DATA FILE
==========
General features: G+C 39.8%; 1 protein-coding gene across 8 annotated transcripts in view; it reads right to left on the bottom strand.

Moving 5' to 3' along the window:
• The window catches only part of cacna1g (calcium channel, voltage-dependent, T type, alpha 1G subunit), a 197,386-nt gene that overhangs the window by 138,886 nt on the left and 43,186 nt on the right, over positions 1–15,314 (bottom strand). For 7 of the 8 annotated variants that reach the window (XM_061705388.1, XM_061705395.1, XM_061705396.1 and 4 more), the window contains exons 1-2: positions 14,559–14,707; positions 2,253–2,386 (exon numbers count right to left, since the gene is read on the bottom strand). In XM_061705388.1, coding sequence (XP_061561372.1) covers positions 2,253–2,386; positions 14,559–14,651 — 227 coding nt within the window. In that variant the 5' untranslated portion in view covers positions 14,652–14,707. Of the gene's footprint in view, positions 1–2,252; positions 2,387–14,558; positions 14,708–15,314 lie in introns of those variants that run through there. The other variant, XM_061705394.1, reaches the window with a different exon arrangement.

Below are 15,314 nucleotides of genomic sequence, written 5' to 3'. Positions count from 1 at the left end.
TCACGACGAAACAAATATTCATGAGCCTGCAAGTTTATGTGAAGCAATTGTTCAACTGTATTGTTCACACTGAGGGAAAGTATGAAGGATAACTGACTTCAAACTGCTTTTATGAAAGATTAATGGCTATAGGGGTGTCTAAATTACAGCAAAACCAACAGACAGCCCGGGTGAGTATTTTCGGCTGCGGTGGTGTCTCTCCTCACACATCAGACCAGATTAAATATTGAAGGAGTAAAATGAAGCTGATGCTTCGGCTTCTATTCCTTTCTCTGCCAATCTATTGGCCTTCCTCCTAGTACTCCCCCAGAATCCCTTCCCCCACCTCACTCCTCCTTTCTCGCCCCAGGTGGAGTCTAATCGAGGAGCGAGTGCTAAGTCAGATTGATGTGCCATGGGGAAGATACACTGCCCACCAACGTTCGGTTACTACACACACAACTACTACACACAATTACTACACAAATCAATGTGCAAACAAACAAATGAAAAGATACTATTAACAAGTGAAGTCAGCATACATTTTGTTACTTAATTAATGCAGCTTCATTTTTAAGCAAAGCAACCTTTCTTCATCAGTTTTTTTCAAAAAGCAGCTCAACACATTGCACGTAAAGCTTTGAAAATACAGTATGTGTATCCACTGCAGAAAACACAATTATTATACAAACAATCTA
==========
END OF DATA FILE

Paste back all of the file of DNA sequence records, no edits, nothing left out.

General features: G+C 39.8%; 1 protein-coding gene across 8 annotated transcripts in view; it reads right to left on the bottom strand.

Moving 5' to 3' along the window:
• The window catches only part of cacna1g (calcium channel, voltage-dependent, T type, alpha 1G subunit), a 197,386-nt gene that overhangs the window by 138,886 nt on the left and 43,186 nt on the right, over positions 1–15,314 (bottom strand). For 7 of the 8 annotated variants that reach the window (XM_061705388.1, XM_061705395.1, XM_061705396.1 and 4 more), the window contains exons 1-2: positions 14,559–14,707; positions 2,253–2,386 (exon numbers count right to left, since the gene is read on the bottom strand). In XM_061705388.1, coding sequence (XP_061561372.1) covers positions 2,253–2,386; positions 14,559–14,651 — 227 coding nt within the window. In that variant the 5' untranslated portion in view covers positions 14,652–14,707. Of the gene's footprint in view, positions 1–2,252; positions 2,387–14,558; positions 14,708–15,314 lie in introns of those variants that run through there. The other variant, XM_061705394.1, reaches the window with a different exon arrangement.

Below are 15,314 nucleotides of genomic sequence, written 5' to 3'. Positions count from 1 at the left end.
TCACGACGAAACAAATATTCATGAGCCTGCAAGTTTATGTGAAGCAATTGTTCAACTGTATTGTTCACACTGAGGGAAAGTATGAAGGATAACTGACTTCAAACTGCTTTTATGAAAGATTAATGGCTATAGGGGTGTCTAAATTACAGCAAAACCAACAGACAGCCCGGGTGAGTATTTTCGGCTGCGGTGGTGTCTCTCCTCACACATCAGACCAGATTAAATATTGAAGGAGTAAAATGAAGCTGATGCTTCGGCTTCTATTCCTTTCTCTGCCAATCTATTGGCCTTCCTCCTAGTACTCCCCCAGAATCCCTTCCCCCACCTCACTCCTCCTTTCTCGCCCCAGGTGGAGTCTAATCGAGGAGCGAGTGCTAAGTCAGATTGATGTGCCATGGGGAAGATACACTGCCCACCAACGTTCGGTTACTACACACACAACTACTACACACAATTACTACACAAATCAATGTGCAAACAAACAAATGAAAAGATACTATTAACAAGTGAAGTCAGCATACATTTTGTTACTTAATTAATGCAGCTTCATTTTTAAGCAAAGCAACCTTTCTTCATCAGTTTTTTTCAAAAAGCAGCTCAACACATTGCACGTAAAGCTTTGAAAATACAGTATGTGTATCCACTGCAGAAAACACAATTATTATACAAACAATCTA